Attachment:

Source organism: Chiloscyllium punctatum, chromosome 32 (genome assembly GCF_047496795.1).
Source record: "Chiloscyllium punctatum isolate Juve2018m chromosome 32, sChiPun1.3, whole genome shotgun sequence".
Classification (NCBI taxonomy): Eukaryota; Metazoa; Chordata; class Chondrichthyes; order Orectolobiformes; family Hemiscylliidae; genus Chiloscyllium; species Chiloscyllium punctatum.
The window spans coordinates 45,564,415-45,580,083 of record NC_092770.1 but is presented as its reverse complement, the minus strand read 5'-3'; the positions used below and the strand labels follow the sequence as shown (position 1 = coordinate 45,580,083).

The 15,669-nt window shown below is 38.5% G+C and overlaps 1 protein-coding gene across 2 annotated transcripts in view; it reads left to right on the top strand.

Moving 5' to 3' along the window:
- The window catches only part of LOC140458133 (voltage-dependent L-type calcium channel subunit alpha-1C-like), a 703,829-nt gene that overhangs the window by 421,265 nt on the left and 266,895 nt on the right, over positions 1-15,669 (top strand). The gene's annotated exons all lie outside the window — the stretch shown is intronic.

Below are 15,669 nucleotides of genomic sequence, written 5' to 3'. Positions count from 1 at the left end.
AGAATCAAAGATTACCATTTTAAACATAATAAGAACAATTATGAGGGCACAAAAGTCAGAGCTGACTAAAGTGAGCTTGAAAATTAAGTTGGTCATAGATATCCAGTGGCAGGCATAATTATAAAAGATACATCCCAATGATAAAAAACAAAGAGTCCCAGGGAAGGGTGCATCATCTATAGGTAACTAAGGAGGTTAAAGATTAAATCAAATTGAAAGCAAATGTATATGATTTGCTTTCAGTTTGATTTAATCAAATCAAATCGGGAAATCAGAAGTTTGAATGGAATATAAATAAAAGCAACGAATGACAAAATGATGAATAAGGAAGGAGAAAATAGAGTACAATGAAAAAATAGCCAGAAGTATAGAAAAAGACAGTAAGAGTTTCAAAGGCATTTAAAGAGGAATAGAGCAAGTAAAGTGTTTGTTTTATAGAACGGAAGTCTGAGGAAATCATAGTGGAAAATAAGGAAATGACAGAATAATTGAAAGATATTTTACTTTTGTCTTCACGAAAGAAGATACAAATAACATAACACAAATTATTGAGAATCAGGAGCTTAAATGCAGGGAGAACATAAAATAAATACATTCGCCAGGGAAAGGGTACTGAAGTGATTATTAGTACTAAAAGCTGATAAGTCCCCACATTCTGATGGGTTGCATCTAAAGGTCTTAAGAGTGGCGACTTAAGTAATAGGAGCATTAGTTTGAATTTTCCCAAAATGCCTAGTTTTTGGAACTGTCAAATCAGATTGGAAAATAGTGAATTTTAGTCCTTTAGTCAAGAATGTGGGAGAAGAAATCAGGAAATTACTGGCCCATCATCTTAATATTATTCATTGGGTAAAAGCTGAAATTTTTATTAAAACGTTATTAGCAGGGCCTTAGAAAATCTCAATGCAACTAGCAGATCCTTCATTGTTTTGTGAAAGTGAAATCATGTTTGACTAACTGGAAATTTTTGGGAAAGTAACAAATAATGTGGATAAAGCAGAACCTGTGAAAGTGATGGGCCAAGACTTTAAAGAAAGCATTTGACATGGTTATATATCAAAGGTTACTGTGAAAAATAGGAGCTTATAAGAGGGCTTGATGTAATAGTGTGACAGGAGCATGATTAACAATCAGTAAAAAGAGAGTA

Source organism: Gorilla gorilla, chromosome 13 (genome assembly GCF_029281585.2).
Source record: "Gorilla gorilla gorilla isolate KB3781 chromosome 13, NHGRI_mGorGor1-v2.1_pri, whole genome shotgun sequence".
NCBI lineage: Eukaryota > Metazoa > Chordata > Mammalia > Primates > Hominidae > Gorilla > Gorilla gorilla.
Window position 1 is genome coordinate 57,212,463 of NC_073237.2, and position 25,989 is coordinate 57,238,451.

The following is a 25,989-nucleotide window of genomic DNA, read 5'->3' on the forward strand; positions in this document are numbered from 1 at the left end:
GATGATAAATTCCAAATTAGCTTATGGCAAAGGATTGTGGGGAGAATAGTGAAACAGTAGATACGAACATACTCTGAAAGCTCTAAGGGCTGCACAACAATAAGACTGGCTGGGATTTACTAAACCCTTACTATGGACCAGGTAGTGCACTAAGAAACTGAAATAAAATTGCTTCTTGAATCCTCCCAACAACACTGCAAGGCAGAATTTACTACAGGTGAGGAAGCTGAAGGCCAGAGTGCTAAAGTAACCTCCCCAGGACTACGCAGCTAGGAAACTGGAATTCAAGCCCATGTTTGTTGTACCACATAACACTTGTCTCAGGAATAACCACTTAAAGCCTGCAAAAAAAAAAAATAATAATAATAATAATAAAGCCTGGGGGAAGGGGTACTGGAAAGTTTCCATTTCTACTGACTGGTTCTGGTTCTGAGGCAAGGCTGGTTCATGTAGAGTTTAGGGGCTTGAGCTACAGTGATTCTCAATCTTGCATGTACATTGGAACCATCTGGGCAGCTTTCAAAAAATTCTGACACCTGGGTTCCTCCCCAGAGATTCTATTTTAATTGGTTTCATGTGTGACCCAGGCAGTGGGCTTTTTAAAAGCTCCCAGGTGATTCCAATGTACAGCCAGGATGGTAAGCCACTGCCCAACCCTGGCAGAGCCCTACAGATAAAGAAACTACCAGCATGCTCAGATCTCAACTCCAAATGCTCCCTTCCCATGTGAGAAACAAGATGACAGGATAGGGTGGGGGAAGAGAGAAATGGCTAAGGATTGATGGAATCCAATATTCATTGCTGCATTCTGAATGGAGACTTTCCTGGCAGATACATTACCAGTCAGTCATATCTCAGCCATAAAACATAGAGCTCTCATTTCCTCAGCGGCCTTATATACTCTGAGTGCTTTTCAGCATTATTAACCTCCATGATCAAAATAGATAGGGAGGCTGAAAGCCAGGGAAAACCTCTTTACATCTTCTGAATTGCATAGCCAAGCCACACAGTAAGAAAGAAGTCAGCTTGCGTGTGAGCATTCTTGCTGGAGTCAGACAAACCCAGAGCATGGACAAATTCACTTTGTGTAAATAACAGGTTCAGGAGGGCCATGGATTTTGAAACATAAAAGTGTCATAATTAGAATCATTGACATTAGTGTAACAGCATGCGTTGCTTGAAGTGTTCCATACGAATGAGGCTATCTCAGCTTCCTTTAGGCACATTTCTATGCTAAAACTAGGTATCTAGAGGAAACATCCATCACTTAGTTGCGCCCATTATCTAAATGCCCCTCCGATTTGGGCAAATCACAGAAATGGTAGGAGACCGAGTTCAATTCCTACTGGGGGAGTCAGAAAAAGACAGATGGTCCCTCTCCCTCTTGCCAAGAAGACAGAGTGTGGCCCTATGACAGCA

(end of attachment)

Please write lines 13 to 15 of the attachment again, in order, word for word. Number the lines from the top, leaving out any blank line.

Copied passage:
Window position 1 is genome coordinate 57,212,463 of NC_073237.2, and position 25,989 is coordinate 57,238,451.

The following is a 25,989-nucleotide window of genomic DNA, read 5'->3' on the forward strand; positions in this document are numbered from 1 at the left end:
GATGATAAATTCCAAATTAGCTTATGGCAAAGGATTGTGGGGAGAATAGTGAAACAGTAGATACGAACATACTCTGAAAGCTCTAAGGGCTGCACAACAATAAGACTGGCTGGGATTTACTAAACCCTTACTATGGACCAGGTAGTGCACTAAGAAACTGAAATAAAATTGCTTCTTGAATCCTCCCAACAACACTGCAAGGCAGAATTTACTACAGGTGAGGAAGCTGAAGGCCAGAGTGCTAAAGTAACCTCCCCAGGACTACGCAGCTAGGAAACTGGAATTCAAGCCCATGTTTGTTGTACCACATAACACTTGTCTCAGGAATAACCACTTAAAGCCTGCAAAAAAAAAAAATAATAATAATAATAATAAAGCCTGGGGGAAGGGGTACTGGAAAGTTTCCATTTCTACTGACTGGTTCTGGTTCTGAGGCAAGGCTGGTTCATGTAGAGTTTAGGGGCTTGAGCTACAGTGATTCTCAATCTTGCATGTACATTGGAACCATCTGGGCAGCTTTCAAAAAATTCTGACACCTGGGTTCCTCCCCAGAGATTCTATTTTAATTGGTTTCATGTGTGACCCAGGCAGTGGGCTTTTTAAAAGCTCCCAGGTGATTCCAATGTACAGCCAGGATGGTAAGCCACTGCCCAACCCTGGCAGAGCCCTACAGATAAAGAAACTACCAGCATGCTCAGATCTCAACTCCAAATGCTCCCTTCCCATGTGAGAAACAAGATGACAGGATAGGGTGGGGGAAGAGAGAAATGGCTAAGGATTGATGGAATCCAATATTCATTGCTGCATTCTGAATGGAGACTTTCCTGGCAGATACATTACCAGTCAGTCATATCTCAGCCATAAAACATAGAGCTCTCATTTCCTCAGCGGCCTTATATACTCTGAGTGCTTTTCAGCATTATTAACCTCCATGATCAAAATAGATAGGGAGGCTGAAAGCCAGGGAAAACCTCTTTACATCTTCTGAATTGCATAGCCAAGCCACACAGTAAGAAAGAAGTCAGCTTGCGTGTGAGCATTCTTGCTGGAGTCAGACAAACCCAGAGCATGGACAAATTCACTTTGTGTAAATAACAGGTTCAGGAGGGCCATGGATTTTGAAACATAAAAGTGTCATAATTAGAATCATTGACATTAGTGTAACAGCATGCGTTGCTTGAAGTGTTCCATACGAATGAGGCTATCTCAGCTTCCTTTAGGCACATTTCTATGCTAAAACTAGGTATCTAGAGGAAACATCCATCACTTAGTTGCGCCCATTATCTAAATGCCCCTCCGATTTGGGCAAATCACAGAAATGGTAGGAGACCGAGTTCAATTCCTACTGGGGGAGTCAGAAAAAGACAGATGGTCCCTCTCCCTCTTGCCAAGAAGACAGAGTGTGGCCCTATGACAGCA